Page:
5. Tampon tax and funding for refuges
Last year George Osborne provoked an angry reaction from a number of women’s groups by announcing that the equivalent of VAT on sanitary products (or tampon tax) would be paid to women’s charities – up to a maximum of £15 million. Yesterday the chancellor said that the first £3 million would be given to Comic Relief to distribute to women’s charities.
This £3 million comes hard on the heels of a £20 million ‘lifeline’ for women’s refuges, announced by Theresa May earlier this month. But women’s organisations say that the closure of a number of refuges and restrictions at others (some councils will only help women from nearby), means that women are missing out on help they desperately need. Research by Women’s Aid showed that 17% of specialist women’s refuges have closed since 2010 and – until a change of policy earlier this year – two thirds of those in Engalnd and Wales were at risk of closure.
Meanwhile, Sisters Uncut, which is currently campaigning and taking direct action to secure funding for domestic violence victims, says that at central government level, Treasury funding for the Department for Communities and Local Government (which then goes out to councils), was cut in half between 2010 and 2016. There was no ring-fencing of domestic violence services, which has left the sector ‘on its knees’.
So, the new funding is welcome, but is unlikely to bring back those facilities that have already closed.
6. Abolishing Class 2 National Insurance
The chancellor confirmed yesterday plans announced in the Budget in March to abolish Class 2 National for self-employed people. But what does this mean and why does it matter? Because Class 2 National Insurance is paid by self-employed people, even if they don’t make much profit (the threshold is £5,965 a year) whereas you have to make more than £8,060 a year to pay Class 4 NI.
And paying National Insurance entitles you to certain benefits. The government says that all self-employed women will be able to get Maternity Allowance at the standard rate if they’re pregnant. It also says that self-employed people who don’t make much profit will be able to get some out of work benefits based on NI contributions - like Employment and Support Allowance for the first six months - by paying yet another rate of National Insurance. The problem is that this is more expensive.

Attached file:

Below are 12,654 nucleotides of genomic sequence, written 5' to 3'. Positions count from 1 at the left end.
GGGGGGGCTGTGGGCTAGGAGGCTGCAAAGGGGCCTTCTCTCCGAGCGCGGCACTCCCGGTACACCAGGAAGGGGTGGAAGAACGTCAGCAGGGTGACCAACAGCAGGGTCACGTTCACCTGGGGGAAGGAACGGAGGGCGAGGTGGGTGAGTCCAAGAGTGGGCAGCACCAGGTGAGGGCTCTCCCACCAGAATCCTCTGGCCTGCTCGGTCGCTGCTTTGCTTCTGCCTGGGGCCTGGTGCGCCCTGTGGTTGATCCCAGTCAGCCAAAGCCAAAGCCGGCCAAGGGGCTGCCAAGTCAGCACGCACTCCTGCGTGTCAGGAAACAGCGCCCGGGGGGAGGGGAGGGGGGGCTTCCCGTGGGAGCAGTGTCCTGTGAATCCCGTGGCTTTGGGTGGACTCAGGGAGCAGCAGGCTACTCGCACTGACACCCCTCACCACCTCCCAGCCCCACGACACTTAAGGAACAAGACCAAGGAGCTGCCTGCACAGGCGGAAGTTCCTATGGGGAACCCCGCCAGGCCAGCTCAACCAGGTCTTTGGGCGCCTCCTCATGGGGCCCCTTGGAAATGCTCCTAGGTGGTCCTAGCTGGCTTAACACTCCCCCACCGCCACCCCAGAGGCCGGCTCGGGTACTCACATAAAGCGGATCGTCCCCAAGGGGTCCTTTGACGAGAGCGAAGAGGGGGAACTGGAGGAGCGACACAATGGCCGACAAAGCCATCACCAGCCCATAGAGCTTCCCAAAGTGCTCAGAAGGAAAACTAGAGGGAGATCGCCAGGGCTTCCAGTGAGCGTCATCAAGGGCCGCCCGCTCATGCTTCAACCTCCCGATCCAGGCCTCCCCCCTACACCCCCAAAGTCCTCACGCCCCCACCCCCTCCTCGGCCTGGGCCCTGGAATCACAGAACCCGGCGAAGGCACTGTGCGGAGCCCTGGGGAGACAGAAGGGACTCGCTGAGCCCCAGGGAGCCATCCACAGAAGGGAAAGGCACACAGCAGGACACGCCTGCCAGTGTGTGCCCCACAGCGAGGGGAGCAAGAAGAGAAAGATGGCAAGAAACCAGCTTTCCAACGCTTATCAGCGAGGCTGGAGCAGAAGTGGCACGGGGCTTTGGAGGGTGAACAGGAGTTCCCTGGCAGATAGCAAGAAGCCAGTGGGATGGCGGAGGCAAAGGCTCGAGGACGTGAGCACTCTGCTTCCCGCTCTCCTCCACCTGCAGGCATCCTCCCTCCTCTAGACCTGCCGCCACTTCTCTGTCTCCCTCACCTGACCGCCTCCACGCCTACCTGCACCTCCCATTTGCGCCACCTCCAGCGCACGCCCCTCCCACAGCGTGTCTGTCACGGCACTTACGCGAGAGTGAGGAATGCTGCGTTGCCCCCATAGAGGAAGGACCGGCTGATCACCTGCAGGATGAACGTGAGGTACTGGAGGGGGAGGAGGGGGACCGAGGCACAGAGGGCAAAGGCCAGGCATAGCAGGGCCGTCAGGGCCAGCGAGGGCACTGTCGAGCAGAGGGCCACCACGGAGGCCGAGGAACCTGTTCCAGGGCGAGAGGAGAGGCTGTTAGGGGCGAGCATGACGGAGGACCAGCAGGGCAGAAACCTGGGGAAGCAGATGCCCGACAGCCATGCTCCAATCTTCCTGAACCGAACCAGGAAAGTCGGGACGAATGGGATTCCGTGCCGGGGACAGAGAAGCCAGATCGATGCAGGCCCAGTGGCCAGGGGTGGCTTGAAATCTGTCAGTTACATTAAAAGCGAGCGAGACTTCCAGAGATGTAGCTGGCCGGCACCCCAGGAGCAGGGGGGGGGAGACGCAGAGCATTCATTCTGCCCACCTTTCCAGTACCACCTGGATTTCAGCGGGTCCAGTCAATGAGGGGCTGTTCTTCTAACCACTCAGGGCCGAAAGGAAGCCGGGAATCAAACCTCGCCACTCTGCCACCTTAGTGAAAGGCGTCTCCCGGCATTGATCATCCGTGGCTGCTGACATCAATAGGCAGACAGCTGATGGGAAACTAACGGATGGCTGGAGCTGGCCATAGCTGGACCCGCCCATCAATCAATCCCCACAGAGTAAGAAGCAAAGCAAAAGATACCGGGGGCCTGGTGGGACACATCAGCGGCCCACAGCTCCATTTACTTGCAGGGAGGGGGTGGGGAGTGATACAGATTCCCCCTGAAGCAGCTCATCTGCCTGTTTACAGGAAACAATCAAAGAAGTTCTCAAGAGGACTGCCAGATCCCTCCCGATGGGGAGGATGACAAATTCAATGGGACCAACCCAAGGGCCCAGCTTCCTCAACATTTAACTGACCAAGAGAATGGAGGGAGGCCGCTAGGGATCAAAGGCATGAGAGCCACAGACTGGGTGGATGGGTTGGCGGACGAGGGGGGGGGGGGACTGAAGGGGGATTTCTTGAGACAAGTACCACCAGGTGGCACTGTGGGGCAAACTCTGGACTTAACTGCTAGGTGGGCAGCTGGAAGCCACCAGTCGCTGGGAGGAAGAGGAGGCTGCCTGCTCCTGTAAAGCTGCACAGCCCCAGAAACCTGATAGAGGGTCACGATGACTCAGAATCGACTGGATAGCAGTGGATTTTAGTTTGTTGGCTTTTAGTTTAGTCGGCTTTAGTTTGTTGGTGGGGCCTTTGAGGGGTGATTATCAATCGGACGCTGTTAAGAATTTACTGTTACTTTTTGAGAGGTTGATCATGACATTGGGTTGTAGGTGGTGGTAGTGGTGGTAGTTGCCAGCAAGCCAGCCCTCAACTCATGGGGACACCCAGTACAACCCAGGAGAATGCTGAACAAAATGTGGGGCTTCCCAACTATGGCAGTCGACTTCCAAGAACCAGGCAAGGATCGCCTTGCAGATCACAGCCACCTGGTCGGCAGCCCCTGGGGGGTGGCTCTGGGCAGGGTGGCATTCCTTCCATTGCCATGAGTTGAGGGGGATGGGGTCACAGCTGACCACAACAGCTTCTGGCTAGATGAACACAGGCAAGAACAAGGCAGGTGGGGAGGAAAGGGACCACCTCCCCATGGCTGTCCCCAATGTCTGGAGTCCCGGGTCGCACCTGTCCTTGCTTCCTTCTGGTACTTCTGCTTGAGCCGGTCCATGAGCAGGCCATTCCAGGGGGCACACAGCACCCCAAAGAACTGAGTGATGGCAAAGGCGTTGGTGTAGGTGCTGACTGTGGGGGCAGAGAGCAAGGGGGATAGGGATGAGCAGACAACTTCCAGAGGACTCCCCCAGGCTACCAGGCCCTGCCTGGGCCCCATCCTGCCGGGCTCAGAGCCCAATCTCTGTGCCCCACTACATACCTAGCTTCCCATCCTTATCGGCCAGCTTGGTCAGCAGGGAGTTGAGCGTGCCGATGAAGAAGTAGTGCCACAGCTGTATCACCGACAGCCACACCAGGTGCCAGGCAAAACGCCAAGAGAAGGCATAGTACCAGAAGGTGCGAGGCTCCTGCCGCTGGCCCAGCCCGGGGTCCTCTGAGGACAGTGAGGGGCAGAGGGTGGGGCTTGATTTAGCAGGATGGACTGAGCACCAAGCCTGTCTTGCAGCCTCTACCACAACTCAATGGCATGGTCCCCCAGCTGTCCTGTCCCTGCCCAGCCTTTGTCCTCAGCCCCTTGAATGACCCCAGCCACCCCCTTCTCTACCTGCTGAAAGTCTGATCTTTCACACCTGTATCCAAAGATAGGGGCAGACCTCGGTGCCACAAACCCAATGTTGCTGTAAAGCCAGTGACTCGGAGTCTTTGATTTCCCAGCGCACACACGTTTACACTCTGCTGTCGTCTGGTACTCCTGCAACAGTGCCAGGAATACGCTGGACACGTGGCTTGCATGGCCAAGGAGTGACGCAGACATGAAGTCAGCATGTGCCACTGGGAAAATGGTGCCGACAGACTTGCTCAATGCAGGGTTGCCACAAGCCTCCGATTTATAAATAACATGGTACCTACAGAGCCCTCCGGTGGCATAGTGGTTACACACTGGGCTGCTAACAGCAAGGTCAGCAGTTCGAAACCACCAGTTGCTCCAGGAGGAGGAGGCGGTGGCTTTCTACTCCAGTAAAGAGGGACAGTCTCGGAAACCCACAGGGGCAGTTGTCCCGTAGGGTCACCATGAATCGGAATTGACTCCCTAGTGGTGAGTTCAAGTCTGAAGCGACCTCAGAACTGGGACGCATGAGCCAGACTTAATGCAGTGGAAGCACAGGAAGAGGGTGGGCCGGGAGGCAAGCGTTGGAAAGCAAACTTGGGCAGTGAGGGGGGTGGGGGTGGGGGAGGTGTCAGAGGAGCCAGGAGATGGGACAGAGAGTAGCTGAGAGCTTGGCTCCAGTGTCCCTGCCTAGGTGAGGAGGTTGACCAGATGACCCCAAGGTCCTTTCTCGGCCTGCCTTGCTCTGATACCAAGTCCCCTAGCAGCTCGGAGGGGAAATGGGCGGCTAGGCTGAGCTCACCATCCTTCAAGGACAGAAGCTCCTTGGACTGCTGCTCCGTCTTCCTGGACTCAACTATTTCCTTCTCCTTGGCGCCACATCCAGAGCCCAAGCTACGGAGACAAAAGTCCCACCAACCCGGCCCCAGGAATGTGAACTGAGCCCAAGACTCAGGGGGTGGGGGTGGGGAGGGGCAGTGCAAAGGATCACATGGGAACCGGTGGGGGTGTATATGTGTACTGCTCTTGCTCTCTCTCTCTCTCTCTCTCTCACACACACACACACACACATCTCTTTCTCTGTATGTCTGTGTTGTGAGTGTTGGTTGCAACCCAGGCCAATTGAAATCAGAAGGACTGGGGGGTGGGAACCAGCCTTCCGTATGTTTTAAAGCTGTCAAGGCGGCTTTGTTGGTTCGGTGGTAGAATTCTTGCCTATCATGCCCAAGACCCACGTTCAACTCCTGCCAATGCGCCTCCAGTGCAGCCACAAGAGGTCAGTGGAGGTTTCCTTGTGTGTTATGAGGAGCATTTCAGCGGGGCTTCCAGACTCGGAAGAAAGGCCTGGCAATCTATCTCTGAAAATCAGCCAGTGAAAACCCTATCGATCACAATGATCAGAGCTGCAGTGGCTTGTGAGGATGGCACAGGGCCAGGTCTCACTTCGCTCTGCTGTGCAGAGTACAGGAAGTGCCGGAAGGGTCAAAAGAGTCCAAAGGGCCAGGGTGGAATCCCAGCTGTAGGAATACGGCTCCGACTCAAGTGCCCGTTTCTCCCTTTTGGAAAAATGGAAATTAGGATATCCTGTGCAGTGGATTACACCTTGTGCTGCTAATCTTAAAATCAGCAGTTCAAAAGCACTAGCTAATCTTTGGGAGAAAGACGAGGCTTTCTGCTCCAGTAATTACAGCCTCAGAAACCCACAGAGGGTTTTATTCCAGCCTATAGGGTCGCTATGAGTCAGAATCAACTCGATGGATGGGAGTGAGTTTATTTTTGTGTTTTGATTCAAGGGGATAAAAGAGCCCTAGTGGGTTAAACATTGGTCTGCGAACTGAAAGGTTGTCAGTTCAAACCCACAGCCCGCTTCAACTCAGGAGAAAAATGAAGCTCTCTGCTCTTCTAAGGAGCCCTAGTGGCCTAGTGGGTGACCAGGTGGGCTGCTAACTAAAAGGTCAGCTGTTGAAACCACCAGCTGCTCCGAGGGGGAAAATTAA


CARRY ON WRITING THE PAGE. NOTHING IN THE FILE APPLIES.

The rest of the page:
Until we get more detail, we don’t know who this will affect. But we do know that some women who are self employed are making very little money, and I for one am keen to make sure this change doesn’t leave them worse off.
Images: iStock, Rex Features
Letting agents’ fees in England and Wales will be abolished, but not before there’s a consultation. So don’t expect a change in the next few months. Letting agents can currently charge fees for things like doing an inventory (checking the state of the property), credit checks and drawing up a contract. They have to display their fees clearly on their website and in their branches, but there’s no cap on these fees.
These fees can add up to hundreds of pounds – money you have to find upfront. Landlords say scrapping these fees will lead to higher rents, but we won’t know whether or not that’s true until the changes take effect.
The chancellor also promised extra money for housing with a new fund worth £2.3 billion – but not until 2020. It’s designed to unlock development in areas that have the biggest housing shortages. It could mean an extra 100,000 new homes. However, (call me a cynic) successive Budgets and Autumn Statements have promised extra housing, but we’re a long way from seeing them delivered.